Last fall, LA duo Rainbow Arabia remixed a song from Pictureplane, and now the bedazzled, Denver-based artist has returned the favor. Taken from an upcoming free remix EP, Pictureplane's version of "Kabukimono" slows down the original, running Rainbow Arabia's electro-exoticism through a gritty, lo-fi filter and ultimately creating something with a little more punch. You could say that this is art-school-warehouse-global-lo-fi-rave-bass music, but that sounds like a fucking nightmare. This song is actually good.
Jahcoozi certainly knows how to put the dub in dubstep, as is evidenced by this edit of "Barefoot Dub." Filled with delayed horn samples, lazer stabs, wonky percussion, and gut-rumbling bass, the track is a true cross-genre pollination. Some acid squelch and lovely female vocals reminiscent of Martina Topley-Bird round out the track, making for a perfect mix with anything from the newest funky banger to a Maxinquaye-era Tricky slice. Jahcoozi's new album, Barefoot Wanderer, will be released on April 19.
Todd P Goes South: The NYC Party Promoter Attempts to Bridge the Socio-Political Gap Between American and Mexican Artists
New York-based DIY event organizer Todd Patrick (known professionally as Todd P) is taking his business south of the border. In lieu of the South By Southwest-rival festival he has thrown in Austin for the last four years, Mr. P hopes that his new MtyMx All Ages Festival of Art and Music, held a few hours south in Monterrey, will change the US perception of Mexico while uniting more than 100 bands from both sides of the border, combining the likes of Fucked Up and Telepathe with XYX, Ratas del Mexicano, and Los Llamarada. XLR8R caught the busy party planner between flights to discuss artist relations in today's socio-political climate. Read more »
New York's The Golden Filter sound like a mid-'80s Italo band with an icy Nordic gloss, particularly on "Hide Me," which channels Doctors Cat's anthemic qualities as much as Annie's synthetic love-pop. Arpeggiated bass propels the track, with lush pads and tinkling melodic flourishes riding on the same wavelengths as vocalist Penelope's thin, breathy vocals. With extensive tour dates coming up, including an multiple performances at SXSW this week, The Golden Filter are ready to take the synth-pop world by storm.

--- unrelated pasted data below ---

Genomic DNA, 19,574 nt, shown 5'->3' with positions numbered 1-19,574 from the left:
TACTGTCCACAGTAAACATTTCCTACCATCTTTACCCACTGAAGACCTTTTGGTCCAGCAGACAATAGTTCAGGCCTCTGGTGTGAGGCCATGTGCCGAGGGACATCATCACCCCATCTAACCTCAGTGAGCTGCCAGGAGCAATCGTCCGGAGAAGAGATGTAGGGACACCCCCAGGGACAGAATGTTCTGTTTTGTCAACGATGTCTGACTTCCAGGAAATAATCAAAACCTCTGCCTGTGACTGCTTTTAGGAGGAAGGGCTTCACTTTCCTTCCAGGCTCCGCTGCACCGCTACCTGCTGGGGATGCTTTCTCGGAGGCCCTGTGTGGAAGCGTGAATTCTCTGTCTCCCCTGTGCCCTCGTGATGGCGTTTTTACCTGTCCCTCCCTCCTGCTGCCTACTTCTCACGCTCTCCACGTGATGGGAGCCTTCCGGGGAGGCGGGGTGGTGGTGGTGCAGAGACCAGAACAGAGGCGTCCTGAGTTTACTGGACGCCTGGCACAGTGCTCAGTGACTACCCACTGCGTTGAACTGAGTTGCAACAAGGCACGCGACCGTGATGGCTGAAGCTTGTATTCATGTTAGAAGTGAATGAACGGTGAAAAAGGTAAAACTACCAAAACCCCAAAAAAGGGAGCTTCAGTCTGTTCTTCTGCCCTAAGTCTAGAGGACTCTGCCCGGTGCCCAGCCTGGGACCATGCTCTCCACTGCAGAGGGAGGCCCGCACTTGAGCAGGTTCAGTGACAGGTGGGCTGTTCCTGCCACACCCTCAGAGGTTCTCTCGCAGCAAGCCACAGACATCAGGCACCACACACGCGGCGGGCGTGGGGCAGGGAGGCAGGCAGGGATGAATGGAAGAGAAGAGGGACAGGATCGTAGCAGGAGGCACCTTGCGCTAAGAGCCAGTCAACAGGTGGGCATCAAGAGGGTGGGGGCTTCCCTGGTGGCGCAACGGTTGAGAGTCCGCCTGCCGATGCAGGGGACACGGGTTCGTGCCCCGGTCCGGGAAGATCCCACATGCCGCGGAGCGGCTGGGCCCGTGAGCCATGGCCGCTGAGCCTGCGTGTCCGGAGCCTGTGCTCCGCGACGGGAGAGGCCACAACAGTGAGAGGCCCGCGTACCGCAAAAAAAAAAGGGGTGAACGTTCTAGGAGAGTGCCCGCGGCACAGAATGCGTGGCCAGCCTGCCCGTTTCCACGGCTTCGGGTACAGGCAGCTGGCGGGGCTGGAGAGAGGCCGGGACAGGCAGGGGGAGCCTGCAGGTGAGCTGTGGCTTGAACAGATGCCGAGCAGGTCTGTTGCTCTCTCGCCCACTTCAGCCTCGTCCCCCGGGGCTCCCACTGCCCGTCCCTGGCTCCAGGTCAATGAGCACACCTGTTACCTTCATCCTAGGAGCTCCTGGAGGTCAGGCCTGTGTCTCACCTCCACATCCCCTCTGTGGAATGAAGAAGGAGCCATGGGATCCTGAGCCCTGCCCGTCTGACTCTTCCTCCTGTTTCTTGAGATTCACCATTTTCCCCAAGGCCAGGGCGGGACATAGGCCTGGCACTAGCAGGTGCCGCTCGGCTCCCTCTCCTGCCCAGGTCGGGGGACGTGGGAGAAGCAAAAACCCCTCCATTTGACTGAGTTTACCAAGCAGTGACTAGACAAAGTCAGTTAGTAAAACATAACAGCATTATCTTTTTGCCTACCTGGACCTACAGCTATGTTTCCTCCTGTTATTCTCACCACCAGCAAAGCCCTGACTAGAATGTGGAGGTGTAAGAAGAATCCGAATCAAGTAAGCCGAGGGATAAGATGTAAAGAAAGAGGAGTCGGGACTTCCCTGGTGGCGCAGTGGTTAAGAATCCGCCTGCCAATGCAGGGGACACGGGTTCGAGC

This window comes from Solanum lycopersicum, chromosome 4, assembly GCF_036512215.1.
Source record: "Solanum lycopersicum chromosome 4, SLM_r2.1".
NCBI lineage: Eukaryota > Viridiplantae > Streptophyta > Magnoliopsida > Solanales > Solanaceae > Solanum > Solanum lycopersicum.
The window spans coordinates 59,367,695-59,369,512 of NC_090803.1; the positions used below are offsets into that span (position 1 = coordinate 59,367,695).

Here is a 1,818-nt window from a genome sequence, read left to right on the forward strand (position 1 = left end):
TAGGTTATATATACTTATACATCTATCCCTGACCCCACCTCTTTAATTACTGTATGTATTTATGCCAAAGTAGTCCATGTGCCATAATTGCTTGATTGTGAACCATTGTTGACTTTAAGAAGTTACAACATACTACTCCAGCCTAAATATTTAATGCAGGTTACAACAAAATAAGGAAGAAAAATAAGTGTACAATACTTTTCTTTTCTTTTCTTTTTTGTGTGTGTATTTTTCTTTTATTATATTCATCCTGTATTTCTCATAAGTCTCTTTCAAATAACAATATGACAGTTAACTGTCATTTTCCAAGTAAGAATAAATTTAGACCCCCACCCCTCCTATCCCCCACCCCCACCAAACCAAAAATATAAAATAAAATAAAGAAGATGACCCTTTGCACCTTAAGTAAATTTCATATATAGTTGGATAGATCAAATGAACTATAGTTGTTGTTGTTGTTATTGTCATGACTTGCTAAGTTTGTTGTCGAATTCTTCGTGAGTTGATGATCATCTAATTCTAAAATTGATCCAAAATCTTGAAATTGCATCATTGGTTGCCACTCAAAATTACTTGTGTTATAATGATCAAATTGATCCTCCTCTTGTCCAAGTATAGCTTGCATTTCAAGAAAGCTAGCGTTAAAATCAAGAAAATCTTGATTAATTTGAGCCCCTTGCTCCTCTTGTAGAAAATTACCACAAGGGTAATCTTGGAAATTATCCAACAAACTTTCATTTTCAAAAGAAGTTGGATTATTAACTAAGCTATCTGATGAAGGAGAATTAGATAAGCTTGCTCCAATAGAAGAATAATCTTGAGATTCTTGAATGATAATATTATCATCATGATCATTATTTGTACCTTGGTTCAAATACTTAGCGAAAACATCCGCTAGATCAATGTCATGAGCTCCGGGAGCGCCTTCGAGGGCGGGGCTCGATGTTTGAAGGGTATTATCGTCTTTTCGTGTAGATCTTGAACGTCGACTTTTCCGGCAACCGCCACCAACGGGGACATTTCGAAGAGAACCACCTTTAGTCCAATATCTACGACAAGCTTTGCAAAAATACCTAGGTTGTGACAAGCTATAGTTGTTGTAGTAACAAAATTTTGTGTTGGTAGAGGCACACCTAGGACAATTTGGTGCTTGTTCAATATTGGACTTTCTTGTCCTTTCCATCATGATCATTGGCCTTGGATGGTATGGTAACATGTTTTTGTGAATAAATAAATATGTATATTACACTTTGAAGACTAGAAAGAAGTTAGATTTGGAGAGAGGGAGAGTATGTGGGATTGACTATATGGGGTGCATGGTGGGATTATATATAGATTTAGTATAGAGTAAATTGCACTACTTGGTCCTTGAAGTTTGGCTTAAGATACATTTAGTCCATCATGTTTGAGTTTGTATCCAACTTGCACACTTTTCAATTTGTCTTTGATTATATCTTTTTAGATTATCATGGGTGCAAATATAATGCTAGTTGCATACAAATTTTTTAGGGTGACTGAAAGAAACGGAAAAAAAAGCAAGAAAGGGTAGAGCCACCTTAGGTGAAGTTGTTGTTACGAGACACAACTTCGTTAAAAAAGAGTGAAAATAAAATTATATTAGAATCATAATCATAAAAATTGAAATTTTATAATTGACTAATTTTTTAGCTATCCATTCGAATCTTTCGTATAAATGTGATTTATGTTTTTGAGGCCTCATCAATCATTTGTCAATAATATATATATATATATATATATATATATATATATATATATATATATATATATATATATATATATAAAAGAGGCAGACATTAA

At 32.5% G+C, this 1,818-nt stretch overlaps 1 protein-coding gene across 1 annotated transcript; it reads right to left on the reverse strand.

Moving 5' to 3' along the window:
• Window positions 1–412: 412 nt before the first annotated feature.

A hybrid project based in Bristol, England, Emptyset is grimy and cryptic, driven from within by the region's body-buzzing bass culture, inspired from without by minimal techno innovations in Berlin and Detroit. The 10 short tracks—the longest clocks in at just over six minutes—seem like sketches of more epic versions and may initially disappoint. Read more »
So Ariel Pink unveiled a new song today, and it's currently locked in a battle to the death with the new Lady Gaga video for the crown of "which internet thing have we been forwarded the most today?" Looks like the Gag-ster is going to win that battle since even our moms are freaking out about it, but take heart, Ariel Pink fans—there's no shame in second place. "Round and Round" comes from a new 7" that will be released on April 26, and is also slated to make an appearance on the forthcoming, as-yet-untitled Ariel Pink and the Haunted Graffiti album. Oh yeah, in case you're wondering what it sounds like, Mr. Pink has turned up the production quality and busted out with a psychedelic '70s, multipart-harmony, Partridge-Family-pop vibe. Groovy.
Though "MIDI Drift" is said to be born of a video concept involving corporate offices, a KGB-involved vixen, and a pair of Camrys, the actual sounds on the track by production duo Games are far more heart-on-sleeve than erotic espionage. The team—made up of Daniel Lopatin of Oneohtrix Point Never and Joel Ford of Tigercity—immediately presents us with a host of synths that seem to plead for us to shower them with love and attention. The flurry gives way to a standard dance beat and bouncing bass synth to set the track's groove before smoothly chopped vocal samples and another host of vintage synth tones come back to carry away the rest of our affections.
Oneohtrix Point Never: Making Contact With A Brooklyn-Based Sci-Fi Novelist-Turned-Ambient Astronaut
Come with Daniel Lopatin to a time when this world's musical seers were mad proto-hackers splicing synthesizers together to create a sonic depiction of a strange, ineffable future, where ordinary man could plumb the depths of his own mind or the endless vistas of space, aided by little more than analog tone generators. As Oneohtrix Point Never, Lopatin stitches the barest essentials—synthetic drones and arpeggiators—into compositions both eerie and beautiful. Read more »
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